Dave Mustaine In The Firing Line: “So many people misinterpret what I say”
Our no-holds-barred series of interviews continues with Megadeth founder and former Metallica member Dave Mustaine. He talks to DAVID SWAN about The Big 4, Soundwave and the horrors of Nu-metal.
Self-proclaimed “crazy uncle” of the metal scene, Dave Mustaine is not only one of the genre’s most influential guitarists but he’s also probably its most colourful character. So it was only fitting that Mustaine enter the Firing Line ahead of his appearance at Soundwave next month. As the interview progressed it became clear Mustaine had been burned one too many times with people taking his comments the wrong way, and wasn’t prepared to talk politics, despite his outspoken views on 9/11 and a theory that Obama had staged the Dark Knight mass-shooting in Aurora. Still, the legendary guitarist was happy to delve into his past, revealing a renewed bond with Metallica and a real passion for the metal scene that he still clearly loves today, 30 years on from Megadeth’s beginnings.
You’ve talked of putting out an album quickly after the last one, I think you said “time is short.” Where are you at with that?
We always start writing for our new record after we finish an old one. That’s just the way we’ve always done stuff, because in the studio we’ll have parts of songs that are left over that have been taken out for whatever reason. So maybe we’re writing a song and we come up with something else while we’re writing it, so we say “Hey let’s move this to the back so we can have some clean space”, so we’ve got ideas all over the place. But there’s no need for us to rush out and do a new record right away. We love doing that but we’re not in a hurry to do that.
Your new album Super Collider didn’t receive a great reception from critics and the press. Why do you think that was?
I don’t know where you’re getting your information, but the record came in at number six on the Billboard charts. If that’s bad, then shit… give me more bad. I’ve heard a lot of good stuff. You know, people are going to say bad stuff about our songs, I know that a lot of people disliked the track ‘Supercollider’, and I read some stuff about the Alzheimer’s stuff. But that’s my mother-in-law. She’s dying from the disease, it’s kinda sad, but I don’t mind talking about it. That’s what musicians do. We take pain and suffering, and we sing about it. That’s what we do. I don’t expect people to be sentimental about what I’m going through, it’s not why I even did it. I didn’t write a song for people to feel sorry for me, I couldn’t care less. But when you watch somebody die in front of you like that, I don’t know if you know anyone that has Alzheimer’s but it’s painful.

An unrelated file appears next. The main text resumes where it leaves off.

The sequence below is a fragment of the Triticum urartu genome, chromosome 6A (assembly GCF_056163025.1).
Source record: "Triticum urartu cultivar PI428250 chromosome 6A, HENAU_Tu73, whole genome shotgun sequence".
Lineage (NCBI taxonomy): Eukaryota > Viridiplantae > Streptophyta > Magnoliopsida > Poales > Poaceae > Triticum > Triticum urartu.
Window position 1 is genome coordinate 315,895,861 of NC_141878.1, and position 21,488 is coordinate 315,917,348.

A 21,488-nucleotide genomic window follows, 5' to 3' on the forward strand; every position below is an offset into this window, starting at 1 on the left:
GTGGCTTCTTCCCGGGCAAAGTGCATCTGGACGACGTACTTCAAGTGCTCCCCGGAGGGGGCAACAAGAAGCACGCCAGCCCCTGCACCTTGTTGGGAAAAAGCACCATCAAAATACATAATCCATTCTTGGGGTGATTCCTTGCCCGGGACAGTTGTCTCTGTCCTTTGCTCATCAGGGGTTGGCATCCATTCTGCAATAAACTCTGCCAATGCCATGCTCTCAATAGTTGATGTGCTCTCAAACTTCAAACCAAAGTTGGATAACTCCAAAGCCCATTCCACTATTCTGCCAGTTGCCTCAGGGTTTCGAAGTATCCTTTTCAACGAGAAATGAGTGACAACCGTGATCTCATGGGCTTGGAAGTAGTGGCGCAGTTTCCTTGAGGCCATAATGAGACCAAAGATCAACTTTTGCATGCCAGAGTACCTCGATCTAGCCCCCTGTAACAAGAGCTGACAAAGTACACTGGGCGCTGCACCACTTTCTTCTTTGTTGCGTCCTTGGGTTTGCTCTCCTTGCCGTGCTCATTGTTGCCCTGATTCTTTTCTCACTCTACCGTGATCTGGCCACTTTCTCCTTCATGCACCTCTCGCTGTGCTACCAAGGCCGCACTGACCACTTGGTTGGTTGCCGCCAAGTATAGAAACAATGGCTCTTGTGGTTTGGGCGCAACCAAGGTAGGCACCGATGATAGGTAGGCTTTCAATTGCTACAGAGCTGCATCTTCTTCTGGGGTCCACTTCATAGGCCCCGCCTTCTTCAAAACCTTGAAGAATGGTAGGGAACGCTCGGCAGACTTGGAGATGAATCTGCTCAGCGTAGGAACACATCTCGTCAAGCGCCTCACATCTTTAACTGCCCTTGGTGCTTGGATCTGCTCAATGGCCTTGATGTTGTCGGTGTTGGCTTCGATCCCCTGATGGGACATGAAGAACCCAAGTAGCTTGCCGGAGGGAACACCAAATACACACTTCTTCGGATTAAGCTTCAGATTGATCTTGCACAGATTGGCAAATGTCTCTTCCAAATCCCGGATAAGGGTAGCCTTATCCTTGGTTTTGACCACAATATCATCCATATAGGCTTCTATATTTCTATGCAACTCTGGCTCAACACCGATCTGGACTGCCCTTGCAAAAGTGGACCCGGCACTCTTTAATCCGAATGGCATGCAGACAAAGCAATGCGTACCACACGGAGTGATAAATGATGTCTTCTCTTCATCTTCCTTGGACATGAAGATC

You’ve tried a few times to do solo albums, and they end up becoming Megadeth albums, do you ever feel weighed down by the Megadeth name and the expectations that come with that?
I don’t know, I don’t know how to answer that question. I like playing, but I don’t want to not be myself. There has been times a long time ago when Dave Ellefson and I were managed by a guy called Keith Rawls, who had a couple of opportunities for David and I to do some stuff outside of Megadeth, we both did it, and I didn’t like it. I don’t know if Dave liked it or not but I just didn’t really like it. It wasn’t me. The couple of times that I did do stuff since then, it just hasn’t really felt right I guess.
How close were you guys to playing with the rest of the ‘Big 4’ at Soundwave last year? Were there discussions around that?
No, I didn’t hear anything about that. I think the opportunity to play in Australia, which is always great no matter who we’re with, because we love the country. Of course it would be cool to have the Big 4 thing, but the lineup that’s there this year is pretty insane as it is.
Are you going to jam with Jason Newsted? He’s on the lineup too.
You know, I don’t know… We had done a track with him at the end of Gigantour which was really cool, but part of the coolness about that was that it was spur of the moment. If we start doing stuff and people expect it, then it’s not really that cool anymore.
You’ve said that Slash was the “last true guitar god” is that because they’re laptop gods now? Are people that would’ve been into metal 20 years ago now into Skrillex instead?
Hmm… that sounds like something I would have said. I do love Slash, I think he’s a great player. I’m not exactly sure what the whole importance of what I said was, though … As a music fan that likes Megadeth music, it’s just knowing the way that computers have changed all of our lives and stuff, it’s obvious that they’re into that Skrillex stuff. I didn’t even know what that shit was until recently.